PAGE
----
HURIWA seeks probe of allocations to Adamawa, Borno, Yobe councils

THE Human Rights Writers Association of Nigeria (HURIWA) yesterday enjoined the Director-General of Federal Budget Office and the Office of the Accountant-General of the Federation to institute a probe into the utilisation of allocations to local councils in Adamawa, Borno and Yobe states.

The rights group in a statement by its National Co-ordinator, Mr. Emmanuel Onwubiko, said there is an urgent need to obtain forensic information on the operations of the allocations that accrued to the three North-East states meant for onward transmission to the local councils during the period that armed terrorists controlled some local councils for half a year.

According to the group: “President Muhammadu Buhari has been specifically tasked to demand records of how these state governors handled the allocations meant for these local councils during the period that armed insurgents took over.

“Till the end of January 2015, nine local councils in Borno State were under full Boko Haram occupation. They are: Gwoza, Bama, Mafa, Dikwa, Kala-Balge, Ngala, Marte, Abadam and Mobbar. The other four are Michika and Madagali in Adamawa State as well as Gujba and Gulani in Yobe State.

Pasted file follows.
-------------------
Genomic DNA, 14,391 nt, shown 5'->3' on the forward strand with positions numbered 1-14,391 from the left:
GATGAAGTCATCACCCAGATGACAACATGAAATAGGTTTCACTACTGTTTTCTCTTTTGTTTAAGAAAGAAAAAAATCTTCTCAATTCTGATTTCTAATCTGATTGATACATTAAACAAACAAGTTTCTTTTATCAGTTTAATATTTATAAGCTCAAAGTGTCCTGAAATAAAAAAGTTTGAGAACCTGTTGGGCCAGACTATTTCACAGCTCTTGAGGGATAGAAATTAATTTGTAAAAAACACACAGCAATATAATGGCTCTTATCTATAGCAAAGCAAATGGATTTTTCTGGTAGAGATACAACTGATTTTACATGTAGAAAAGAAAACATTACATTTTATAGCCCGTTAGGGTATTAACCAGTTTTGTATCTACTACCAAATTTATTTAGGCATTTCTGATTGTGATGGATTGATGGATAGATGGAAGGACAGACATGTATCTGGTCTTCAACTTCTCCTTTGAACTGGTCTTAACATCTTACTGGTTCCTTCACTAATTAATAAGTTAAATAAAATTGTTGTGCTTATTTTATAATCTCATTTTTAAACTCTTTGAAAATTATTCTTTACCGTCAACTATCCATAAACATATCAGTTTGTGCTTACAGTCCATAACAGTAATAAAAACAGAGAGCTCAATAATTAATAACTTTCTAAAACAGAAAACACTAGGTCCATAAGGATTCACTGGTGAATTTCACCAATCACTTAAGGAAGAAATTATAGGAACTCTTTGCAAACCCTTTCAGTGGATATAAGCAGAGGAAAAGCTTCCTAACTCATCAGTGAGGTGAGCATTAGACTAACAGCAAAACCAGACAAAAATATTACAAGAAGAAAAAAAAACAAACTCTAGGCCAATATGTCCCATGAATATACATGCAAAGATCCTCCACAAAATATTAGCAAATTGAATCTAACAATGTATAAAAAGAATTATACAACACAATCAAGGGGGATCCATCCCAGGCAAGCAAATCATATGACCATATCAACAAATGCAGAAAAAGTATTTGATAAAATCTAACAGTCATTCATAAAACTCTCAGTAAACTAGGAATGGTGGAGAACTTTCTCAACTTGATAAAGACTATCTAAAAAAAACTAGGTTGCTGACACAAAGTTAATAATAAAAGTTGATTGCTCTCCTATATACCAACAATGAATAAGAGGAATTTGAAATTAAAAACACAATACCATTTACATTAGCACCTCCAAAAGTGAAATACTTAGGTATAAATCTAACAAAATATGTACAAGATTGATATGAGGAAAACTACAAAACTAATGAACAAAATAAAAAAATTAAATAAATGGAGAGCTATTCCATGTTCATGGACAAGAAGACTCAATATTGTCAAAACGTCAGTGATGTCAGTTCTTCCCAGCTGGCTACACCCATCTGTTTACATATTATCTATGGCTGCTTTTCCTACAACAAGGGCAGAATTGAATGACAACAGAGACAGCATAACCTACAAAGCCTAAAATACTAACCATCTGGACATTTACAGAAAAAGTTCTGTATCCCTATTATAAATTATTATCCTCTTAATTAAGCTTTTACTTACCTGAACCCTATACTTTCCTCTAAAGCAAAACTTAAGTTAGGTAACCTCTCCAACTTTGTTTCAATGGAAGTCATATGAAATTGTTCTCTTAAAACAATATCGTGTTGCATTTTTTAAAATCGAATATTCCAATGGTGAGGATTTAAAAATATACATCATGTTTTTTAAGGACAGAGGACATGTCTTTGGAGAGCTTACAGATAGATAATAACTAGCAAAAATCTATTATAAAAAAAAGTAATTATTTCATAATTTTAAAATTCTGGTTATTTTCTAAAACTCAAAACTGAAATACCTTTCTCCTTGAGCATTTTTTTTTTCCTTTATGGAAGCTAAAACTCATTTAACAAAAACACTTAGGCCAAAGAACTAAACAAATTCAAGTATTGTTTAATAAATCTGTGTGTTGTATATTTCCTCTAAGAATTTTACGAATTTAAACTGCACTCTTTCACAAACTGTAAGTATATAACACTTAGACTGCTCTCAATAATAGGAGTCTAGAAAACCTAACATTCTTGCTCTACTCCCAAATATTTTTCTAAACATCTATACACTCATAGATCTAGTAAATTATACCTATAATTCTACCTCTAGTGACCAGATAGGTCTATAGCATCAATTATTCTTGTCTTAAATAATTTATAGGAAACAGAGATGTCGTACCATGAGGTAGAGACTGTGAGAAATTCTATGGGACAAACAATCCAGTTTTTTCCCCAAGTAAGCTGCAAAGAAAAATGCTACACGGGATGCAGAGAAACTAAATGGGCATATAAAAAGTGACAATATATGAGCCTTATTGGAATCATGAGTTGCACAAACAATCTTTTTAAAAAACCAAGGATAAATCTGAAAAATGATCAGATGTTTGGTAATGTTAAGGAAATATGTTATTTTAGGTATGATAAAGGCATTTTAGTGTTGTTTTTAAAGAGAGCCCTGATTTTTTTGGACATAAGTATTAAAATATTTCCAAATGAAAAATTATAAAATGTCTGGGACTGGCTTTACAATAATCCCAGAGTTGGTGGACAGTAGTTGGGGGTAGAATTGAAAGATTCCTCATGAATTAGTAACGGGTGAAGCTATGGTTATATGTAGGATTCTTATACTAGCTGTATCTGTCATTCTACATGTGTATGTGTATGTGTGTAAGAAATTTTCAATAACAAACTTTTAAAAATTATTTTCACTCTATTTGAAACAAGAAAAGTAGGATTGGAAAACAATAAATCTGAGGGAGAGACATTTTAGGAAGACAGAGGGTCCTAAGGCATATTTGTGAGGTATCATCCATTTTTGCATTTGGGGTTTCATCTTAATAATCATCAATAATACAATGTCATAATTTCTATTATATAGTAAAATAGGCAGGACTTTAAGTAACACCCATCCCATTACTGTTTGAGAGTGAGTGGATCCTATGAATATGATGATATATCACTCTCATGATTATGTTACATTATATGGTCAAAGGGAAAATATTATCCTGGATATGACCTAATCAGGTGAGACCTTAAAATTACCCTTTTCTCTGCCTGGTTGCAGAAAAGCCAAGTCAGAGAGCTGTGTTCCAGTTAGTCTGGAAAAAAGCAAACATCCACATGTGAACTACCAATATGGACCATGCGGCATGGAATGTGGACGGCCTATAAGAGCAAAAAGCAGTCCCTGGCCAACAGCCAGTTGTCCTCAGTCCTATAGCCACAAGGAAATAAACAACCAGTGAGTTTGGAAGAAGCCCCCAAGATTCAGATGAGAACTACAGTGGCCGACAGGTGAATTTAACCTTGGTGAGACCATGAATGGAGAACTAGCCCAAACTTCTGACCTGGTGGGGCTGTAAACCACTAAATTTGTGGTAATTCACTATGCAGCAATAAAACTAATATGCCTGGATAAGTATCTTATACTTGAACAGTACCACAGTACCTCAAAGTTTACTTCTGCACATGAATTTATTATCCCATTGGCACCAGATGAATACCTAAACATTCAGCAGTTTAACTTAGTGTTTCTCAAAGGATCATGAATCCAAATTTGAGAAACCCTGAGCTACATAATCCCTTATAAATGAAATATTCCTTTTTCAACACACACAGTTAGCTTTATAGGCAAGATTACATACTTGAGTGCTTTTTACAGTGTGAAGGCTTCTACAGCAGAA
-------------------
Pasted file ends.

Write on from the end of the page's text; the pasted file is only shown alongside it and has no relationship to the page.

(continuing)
“The insurgents had prior to their eventual dislodgment by the Nigerian military also established partial control in parts of some local councils in Borno, comprising Mungono, Kukawa, Guzamala, Gubio, Magumeri, Damboa, Konduga, Chibok, Askira Uba and Jere.”

HURIWA said it is a well-known fact that during the period of occupation by the terrorists, the entire administrative structures of those local councils were in disarray and it is imperative to ask relevant questions to ascertain where those allocations for the local councils went. “Did these state governors share these allocations to the Boko Haram administrators or what?”

HURIWA said the state governments ought to have reserved the specific allocations meant for these councils pending their eventual liberation given that the hundreds of thousands of indigenous people displaced by the insurgency who are returning now that the Nigerian state has restored a semblance of federal presence would be in severe need of state governments interventions from their due and constitutionally valid allocations from the Federation Accounts of Nigeria which were actually paid out to these respective state administrations by the Federal Ministry of Finance.

It, therefore, said the continuous silence of the Federal Ministry of Finance and the defunct Seventh session of the National Assembly has made it imperative that the incoming National Assembly and the soon to be constituted Executive Council of the federation to demand for the unambiguous accounts of management or mismanagement of the funds in question.

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